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I’m one of those disappointed newbies y’all are talking about. I posted 10 observations to iNaturalist back in June and July. They are all very clear photos, and for 9 of the 10 observations, I already knew what the species was and set it for the observation. I was just hoping for confirmations, or even a “nice photo”. But to this day not a single one of my observations has received a single comment or ID suggestion. So I haven’t posted any observations to iNaturalist since then. I know y’all say that’s just the nature of the platform, but on BugGuide I generally get a comment or ID suggestion within a week of posting. Maybe there are some improvements or incentives that could get more people doing IDs.

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True. And many new users don’t care about genus and species. They want to know Beetle, Aphid, Weevil, Orbweaver, Coral vs King snake, Blue Jay, Coneflower.

I was going through the Casual observations because I’ve noticed that the new users snap whatever they see first: in a schoolyard, out the back yard, on an end table, pets. If they properly use the Casual setting, almost no one looks at them and they go away, presumably disappointed. Or they forget to add the date and/or location (presumably using an older camera?) and it’s marked casual. Also, never to be identified. I can at least tell them it’s a frog, sunflower, spider, daddy longlegs, or squirrel. And if it’s a really cool observation, I tag a leaderboard identifier and ask them to look at it. (Sorry, leaderboard identifiers.)

I posted a plea in Nature Forum last week asking for Casual identifiers, but it didn’t get a lot of traction. There are an enormous number of new observations. By the time I get finished with the unknown observations from my area, there’s a new page or two generated.

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You have posted some really nice photos and jumping spiders are charismatic enough where I normally would have expected someone to have encountered them by now.

I wonder if having the location marked as ‘Private’ might have something to do with it. I obviously can’t speak for everyone, but I periodically go through observations from South Korea looking for ones from new users to help with identifications and to offer a welcome message. If ‘Private’ locations don’t show up via a search it could be that people who might have seen your observations through a geographic search aren’t getting them as results. If that’s the case, the people most likely to come across your observations are those browsing through all the observations uploaded to iNaturalist, where yours are going to be just ten of ten thousand.y

Sorry to hear you’ve had that experience. Finding someone else in your general area and interacting with them (identifying their observations, commenting, or following them) might be one way to get someone looking at your observations without changing the geoprivacy away from ‘Private’. You might also consider tagging one of the top identifiers for Salticidae in your state for the observation you have that’s not as species level. That does require a little extra work but I hope you’ll find it rewarding and get positive results.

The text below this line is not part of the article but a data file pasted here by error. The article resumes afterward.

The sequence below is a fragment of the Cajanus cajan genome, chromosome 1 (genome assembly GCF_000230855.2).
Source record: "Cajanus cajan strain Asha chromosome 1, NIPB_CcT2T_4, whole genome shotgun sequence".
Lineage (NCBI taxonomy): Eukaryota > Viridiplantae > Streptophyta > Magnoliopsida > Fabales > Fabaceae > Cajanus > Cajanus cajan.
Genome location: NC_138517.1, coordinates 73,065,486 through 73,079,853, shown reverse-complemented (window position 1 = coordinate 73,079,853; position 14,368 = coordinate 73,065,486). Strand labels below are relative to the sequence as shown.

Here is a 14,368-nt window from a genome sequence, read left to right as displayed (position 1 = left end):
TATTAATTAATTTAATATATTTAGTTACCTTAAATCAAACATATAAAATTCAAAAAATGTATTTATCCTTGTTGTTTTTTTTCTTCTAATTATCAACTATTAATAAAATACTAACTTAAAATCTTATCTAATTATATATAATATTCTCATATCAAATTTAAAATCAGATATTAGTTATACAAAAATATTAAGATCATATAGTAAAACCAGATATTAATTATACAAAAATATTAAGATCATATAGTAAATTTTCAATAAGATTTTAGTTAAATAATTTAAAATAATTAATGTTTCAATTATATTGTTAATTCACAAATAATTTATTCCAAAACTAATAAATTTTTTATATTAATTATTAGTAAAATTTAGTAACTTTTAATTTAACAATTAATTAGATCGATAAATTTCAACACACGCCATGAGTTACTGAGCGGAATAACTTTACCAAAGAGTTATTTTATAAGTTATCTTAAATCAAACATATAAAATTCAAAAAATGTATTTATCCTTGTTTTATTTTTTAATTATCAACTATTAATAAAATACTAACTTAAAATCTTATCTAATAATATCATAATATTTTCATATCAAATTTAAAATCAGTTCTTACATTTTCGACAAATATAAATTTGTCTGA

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I agree the private setting is likely a big block on getting id’s . It means other users have absolutely no clue where it is, so unless it is completely visually distinctive, it is very hard to assess.

Try using and/or changing to use obscured. People still wont see the exact location, but rather s random spot with a 22km2 box.

Spiders do however tend to have a relatively low ID rate be as many require very detailed at times microscopic photo detail to differentiate.

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I have to agree with @whaichi. I can’t speak for spider IDs, but if I can’t see where the record was obtained because it’s Private, I will skip it … that’s assuming I see it at all since it’s not going to show up in those places I focus on. A lot of IDs are made in part based on what we know should be in a particular geographic area. To me, it’s not a record if the reviewer can’t see all the pertinent data that makes it a specimen record and not just a nature photo.

Great photos, by the way.

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If you’re just trying to hide the exact location (like your house or a species likely to be poached), you can use Obscured instead of Private. That gives the identifier a general idea where it is without revealing the exact location.

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This is the opposite of my experience. Occasionally it does occur that somebody doesn’t know but does care about what type of organism they’re looking at. But the vastly more typical response to a higher-taxon ID is “well I know it’s a spider, but what kind?” And of course the perennial “genus species?” either as the observation notes or as a comment.

And the identotron’s hyper focus on providing species ID’s even if they’re not plausible continuously trains new users to expect the most specific ID’s. The countless subspecies related discussions of late are merely the next iteration of this process.

I’ve said this before, but with the machine taking over, generalist identifiers are no longer needed. You can help sorting the unknowns into kingdoms, and many people do that. Or you can be the borisb’s, k8thegr8’s or brandonwoo’s (*) of the community providing tricky case by case ID’s. Identifying common organisms to family level is completely obsolete.

(*) not @-tagged to not call them out - I can think offhand of maybe 15-20 people who I would count in this group, a few more if I look them up